Out in the Field: Photojournalist Finds Grace After Someone Spits on Him

It was a hot, summer day as I did my photography work for the station. I arrived at the station in good spirits, ready to see what was in store for my day. My reporter and I were told to go cover breaking news of a doctor’s office being shut down because of some illegal activity. I did not think for a moment that I was going to have a rough day because I try to be positive no matter what situation.

As we approached the scene of the doctor’s office, there was a lot of activity going on. A lot of angry patients were standing in a line outside the office, frustrated because they could not get their medicine. Law enforcement personnel were gathering evidence at the scene, and of course, the media was there trying to gather information.

I got out of the news car, set up my gear, and began recording video of the scene for the newscast. For the most part on shoots, I scope out the scene just to know where things are in case something happens. Everything was going fine until this older, white handicapped patient confronted me about recording video of the patients. I was on public property, minding my business and doing my job. As I was moving around, shooting different angles of the scene, I heard her scream, “Don’t put this on television!” Then, she did the unthinkable.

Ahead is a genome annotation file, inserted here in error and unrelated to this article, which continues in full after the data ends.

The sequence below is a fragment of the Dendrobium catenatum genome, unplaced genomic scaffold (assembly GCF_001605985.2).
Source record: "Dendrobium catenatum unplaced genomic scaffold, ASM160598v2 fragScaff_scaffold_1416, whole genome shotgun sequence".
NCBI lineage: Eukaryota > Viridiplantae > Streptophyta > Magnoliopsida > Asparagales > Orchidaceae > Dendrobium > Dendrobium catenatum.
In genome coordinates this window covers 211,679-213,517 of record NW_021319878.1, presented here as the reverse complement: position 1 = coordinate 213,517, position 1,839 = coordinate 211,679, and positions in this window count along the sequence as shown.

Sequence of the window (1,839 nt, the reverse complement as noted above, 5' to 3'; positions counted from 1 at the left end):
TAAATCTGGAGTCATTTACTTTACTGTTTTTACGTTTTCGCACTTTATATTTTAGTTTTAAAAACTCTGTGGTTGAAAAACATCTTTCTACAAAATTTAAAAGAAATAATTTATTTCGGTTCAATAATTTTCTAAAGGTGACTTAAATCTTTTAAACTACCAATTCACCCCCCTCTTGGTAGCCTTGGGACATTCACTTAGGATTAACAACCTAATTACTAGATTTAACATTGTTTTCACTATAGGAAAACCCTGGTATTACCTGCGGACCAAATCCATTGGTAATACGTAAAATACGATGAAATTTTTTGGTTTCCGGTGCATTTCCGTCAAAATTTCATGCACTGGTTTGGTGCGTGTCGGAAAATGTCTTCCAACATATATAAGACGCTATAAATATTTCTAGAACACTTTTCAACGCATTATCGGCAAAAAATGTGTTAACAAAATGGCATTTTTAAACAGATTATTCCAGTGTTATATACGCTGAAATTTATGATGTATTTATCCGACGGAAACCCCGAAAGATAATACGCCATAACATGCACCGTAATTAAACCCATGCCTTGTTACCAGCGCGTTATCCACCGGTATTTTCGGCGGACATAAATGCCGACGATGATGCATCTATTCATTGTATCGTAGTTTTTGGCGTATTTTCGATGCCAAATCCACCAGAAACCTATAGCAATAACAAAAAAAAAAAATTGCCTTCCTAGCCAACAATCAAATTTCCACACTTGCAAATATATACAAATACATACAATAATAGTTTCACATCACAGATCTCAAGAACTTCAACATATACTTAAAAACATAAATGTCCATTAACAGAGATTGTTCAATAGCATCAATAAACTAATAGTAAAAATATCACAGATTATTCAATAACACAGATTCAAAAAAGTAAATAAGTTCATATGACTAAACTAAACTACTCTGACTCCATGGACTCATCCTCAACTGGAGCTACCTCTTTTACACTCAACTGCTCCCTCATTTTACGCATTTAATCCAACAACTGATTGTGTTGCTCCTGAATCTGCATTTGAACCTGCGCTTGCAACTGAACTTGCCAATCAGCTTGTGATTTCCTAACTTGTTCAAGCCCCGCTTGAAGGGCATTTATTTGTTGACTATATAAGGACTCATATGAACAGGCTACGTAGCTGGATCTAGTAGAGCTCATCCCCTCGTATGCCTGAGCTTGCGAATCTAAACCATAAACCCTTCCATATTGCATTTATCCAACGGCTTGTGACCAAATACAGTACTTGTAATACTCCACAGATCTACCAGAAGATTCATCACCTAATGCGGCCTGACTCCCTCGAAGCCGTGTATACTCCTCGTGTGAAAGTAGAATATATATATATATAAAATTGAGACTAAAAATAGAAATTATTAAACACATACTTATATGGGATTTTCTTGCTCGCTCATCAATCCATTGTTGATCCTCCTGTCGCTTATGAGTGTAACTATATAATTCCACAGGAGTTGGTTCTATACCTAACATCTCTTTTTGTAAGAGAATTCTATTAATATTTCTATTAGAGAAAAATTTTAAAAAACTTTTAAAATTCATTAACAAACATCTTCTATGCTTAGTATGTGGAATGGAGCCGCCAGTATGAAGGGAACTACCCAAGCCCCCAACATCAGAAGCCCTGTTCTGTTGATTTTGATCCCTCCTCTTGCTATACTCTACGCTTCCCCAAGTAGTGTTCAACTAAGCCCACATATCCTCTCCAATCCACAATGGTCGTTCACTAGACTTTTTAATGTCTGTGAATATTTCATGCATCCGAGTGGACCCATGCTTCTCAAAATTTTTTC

She spit at me.

At that very moment, I wanted to react in a way that probably would have cost me my job.  But I had to think of so many things in that very second.

First, I am trying to please God and be a better Christian. I think God puts us in situations sometimes to see how we will react, to prove our love for Him.  Attacking her, physically or verbally, would have been the ungodly thing to do.

I am better than that.

Spitting at someone is one of the most degrading things a person can do, but I had to think about more than the act she chose to do in that very moment .

Secondly, I had to think about her mental state. Do I think it was a racist act? Yes. But I had to think beyond that. She was a disabled woman who was probably suffering from withdrawals because she could not get her prescriptions. I don’t know what that feels like. It is no excuse for her actions, but I had to think about that.

Thirdly, my mother is my heart. Everything I do in public, I try to represent her in the highest regard. I am a reflection of her, so I don’t want a bad action of my choice to deflect away from the sweet, God-loving, forgiving, beautiful angel that she is.

After the scene calmed down, the officer asked me if I wanted to press charges.  I said no. I told the officer, “God bless her heart.”

When we arrived back at the station, my General Manager told me how proud he was of how I handled the situation. I received several emails of support from people who were out on the scene. It was definitely a ray of sunshine on a dark day.

Rodney Rocker has been a photojournalist in Mobile, Alabama for 13 years. His interests include photography, videography, exercising, traveling and watching sporting events.

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